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Zone 5 northeast USA has had an early winter in some places, getting slammed with many evenings in the 20s and a few even lower. Some snow but it's come and gone, eventually melting after a couple weeks. A warm spell has melted most snow recently and the ground is still soft, it didn't freeze deep yet.

Can a dormant hardwood tree be planted in the soil if it's not frozen? What if temperatures will drop below freezing the night or coming days after planting? I have some potted trees and spots ready to dig for them! Winter weather came early so I didn't plant them earlier in the fall.

My understanding is yes as long as the trees are totally dormant before transplanting. In terms of planting I've heard to pack the soil a little compressed and add lots of mulch on top to help prevent frost heave from throwing the tree back out from the ground!

  • The UK doesn't have usually such severe weather as parts of the US, but over here this is the absolutely normal way to transplant small deciduous trees - they are transported "bare rooted" when dormant. The restriction on not planting into frozen ground is mainly to ensure the soil is properly packed after planting, not because the tree itself would be damaged. – alephzero Dec 15 '18 at 9:39
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My own experience is that planting the hardwoods now will work, even if the soil freezes soon afterwords. This is one time when planting a potted plant, though, that I would NOT try to break the root ball a bit to encourage rooting into the soil.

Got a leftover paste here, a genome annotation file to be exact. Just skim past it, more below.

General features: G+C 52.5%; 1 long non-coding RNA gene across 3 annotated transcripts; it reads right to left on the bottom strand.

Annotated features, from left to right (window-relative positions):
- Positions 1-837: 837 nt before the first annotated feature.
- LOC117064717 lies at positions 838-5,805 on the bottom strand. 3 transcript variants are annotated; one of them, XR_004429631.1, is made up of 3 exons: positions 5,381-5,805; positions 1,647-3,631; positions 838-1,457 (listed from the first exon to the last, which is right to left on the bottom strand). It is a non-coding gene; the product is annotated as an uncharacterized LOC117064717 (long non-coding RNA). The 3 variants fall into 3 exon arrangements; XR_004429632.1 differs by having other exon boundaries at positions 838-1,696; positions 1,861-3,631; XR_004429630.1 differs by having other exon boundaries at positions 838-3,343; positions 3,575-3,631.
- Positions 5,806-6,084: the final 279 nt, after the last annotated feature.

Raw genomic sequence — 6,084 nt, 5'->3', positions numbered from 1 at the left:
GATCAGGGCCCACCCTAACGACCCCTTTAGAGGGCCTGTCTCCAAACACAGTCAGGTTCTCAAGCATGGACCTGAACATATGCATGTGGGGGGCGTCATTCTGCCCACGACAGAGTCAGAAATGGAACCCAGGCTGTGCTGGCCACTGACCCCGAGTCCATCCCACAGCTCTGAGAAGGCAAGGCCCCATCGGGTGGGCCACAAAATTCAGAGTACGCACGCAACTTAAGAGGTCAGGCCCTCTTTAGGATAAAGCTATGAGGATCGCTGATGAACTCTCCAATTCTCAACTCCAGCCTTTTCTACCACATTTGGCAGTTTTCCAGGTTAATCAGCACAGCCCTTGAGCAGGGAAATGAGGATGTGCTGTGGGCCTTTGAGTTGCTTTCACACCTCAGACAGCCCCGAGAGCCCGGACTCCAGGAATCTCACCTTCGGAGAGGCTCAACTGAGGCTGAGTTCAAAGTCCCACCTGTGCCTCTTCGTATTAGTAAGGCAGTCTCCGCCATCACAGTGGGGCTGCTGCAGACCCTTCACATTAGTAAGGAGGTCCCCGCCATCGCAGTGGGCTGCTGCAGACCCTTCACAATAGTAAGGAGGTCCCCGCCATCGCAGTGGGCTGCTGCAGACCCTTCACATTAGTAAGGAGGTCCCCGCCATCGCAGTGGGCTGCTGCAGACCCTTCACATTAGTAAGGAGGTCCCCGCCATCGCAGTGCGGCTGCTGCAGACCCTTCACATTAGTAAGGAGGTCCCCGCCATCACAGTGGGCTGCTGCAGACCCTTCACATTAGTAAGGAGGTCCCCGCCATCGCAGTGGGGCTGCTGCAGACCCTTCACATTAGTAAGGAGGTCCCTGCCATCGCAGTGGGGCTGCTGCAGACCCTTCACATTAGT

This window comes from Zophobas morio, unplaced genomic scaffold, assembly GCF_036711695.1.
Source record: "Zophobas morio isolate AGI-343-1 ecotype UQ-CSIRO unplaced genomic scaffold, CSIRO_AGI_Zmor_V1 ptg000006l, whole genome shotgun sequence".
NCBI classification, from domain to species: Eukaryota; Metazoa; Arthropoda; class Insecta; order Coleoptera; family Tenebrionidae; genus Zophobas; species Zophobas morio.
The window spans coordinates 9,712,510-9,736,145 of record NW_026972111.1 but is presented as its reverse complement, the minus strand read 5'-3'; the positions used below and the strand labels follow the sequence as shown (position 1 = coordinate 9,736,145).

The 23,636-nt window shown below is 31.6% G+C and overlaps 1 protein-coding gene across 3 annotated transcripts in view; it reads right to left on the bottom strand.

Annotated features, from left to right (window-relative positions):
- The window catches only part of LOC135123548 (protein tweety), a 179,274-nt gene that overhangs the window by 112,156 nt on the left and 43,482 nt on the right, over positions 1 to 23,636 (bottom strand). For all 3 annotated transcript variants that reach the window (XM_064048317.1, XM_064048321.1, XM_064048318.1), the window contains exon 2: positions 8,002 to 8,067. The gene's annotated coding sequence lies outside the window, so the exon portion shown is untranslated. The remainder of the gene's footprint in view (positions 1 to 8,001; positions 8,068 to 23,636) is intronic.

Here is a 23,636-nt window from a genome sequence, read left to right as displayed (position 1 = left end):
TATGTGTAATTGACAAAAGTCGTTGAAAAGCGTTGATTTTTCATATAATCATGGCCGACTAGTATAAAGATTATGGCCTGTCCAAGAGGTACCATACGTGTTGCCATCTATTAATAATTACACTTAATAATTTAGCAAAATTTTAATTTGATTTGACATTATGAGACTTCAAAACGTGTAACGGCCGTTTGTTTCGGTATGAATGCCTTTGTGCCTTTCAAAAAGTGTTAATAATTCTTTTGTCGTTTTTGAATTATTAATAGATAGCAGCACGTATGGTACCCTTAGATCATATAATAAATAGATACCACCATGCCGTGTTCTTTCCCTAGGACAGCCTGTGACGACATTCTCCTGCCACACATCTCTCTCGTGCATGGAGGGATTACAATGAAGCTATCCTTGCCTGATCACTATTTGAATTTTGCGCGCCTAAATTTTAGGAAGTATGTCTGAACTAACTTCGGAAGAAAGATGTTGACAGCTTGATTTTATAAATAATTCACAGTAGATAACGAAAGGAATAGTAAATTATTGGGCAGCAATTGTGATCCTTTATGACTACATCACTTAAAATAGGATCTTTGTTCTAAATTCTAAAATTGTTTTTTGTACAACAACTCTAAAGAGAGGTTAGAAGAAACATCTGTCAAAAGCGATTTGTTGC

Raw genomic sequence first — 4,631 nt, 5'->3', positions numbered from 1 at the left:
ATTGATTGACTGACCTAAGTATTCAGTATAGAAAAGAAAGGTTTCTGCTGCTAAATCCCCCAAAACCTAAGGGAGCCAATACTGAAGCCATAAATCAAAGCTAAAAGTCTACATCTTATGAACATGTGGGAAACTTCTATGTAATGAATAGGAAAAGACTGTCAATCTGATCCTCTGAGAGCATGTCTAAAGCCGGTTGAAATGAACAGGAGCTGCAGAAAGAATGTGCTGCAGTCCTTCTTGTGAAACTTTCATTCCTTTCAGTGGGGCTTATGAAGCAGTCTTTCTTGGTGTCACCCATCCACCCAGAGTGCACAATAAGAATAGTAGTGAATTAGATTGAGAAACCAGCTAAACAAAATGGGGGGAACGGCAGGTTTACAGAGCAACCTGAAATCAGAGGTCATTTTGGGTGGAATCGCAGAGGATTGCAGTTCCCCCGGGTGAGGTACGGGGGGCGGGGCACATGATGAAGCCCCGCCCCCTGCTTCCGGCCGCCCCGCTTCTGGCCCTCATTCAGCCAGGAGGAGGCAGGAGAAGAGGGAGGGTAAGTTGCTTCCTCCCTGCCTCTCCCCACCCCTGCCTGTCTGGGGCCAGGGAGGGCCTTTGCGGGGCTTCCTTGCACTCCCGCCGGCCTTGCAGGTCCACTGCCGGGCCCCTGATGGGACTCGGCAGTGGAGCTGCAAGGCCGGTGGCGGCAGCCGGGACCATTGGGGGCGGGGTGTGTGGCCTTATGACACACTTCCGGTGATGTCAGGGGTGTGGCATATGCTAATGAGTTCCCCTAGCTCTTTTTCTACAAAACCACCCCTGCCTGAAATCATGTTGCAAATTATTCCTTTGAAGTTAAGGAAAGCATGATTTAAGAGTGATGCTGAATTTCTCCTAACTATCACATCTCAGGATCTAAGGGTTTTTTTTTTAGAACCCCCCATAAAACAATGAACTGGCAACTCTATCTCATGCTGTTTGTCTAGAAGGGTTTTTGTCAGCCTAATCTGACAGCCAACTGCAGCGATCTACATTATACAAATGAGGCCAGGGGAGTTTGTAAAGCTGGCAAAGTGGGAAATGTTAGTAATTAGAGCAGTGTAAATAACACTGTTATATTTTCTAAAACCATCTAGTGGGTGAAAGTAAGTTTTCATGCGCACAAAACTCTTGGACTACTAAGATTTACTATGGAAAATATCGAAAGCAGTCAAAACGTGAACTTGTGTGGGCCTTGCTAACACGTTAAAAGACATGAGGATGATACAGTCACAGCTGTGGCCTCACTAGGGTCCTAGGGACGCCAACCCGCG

You have three major concerns, though:

  1. Current location - Where are the potted trees stored right now? A semi-heated basement? Outside shed? Attached garage? If your pots are in a heated area, I do not think I would attempt the transplant because they aren't acclimated to the cold. I think (and I don't have scientific proof on this) that you risk killing the small trunk and stems by moving them from 60-70 degrees F to near-freezing or lower temps. This may be too much caution on my part, however.

  2. Frost heave - As you noted, it's important that you compress the soil a bit to ensure few/no air voids around the roots but you don't mulch until the ground freezes thoroughly. The mulch isn't there to protect the roots from getting too cold, it's there to prevent the frozen ground from thawing during warm spells in the winter. You can mulch it fairly deeply (I'd still try to keep it from around the trunk as much as possible) and remove excess mulch when spring arrives.

  3. Critters - Voles love woody plants, and your freshly planted trees could be stripped of bark in an hour. I've also had Rabbit damage on smaller woodies, where the rabbits snip the stems off not to eat but for their teeth, I think. If the pots are 2-gallon or large, here's a suggestion: protect each tree with a sleeve made from quarter-inch mesh (sometimes called hardware cloth), set it below ground level as you backfill the tree, then staple it to the ground. When the ground freezes, put a lot of mulch on the outside of the sleeve. This means that you would have to mulch a bit inside the sleeve before the ground froze. You could still try this with smaller pots and trees, but you would certainly have to stake the sleeves.

  • In this case I'm planted a potted tree that was stored in a ~50dF garage. I was wondering if I should water it after planting, as I usually do to help prevent air gaps in the soil. I decided to go ahead and water it, and fence it, to try and protect it from winter threats you mentioned. I did break up the root ball a bit and mix it with the local soil and raised bed mix - let's hope it makes it! Thanks for the helpful answer – cr0 Dec 16 '18 at 19:43

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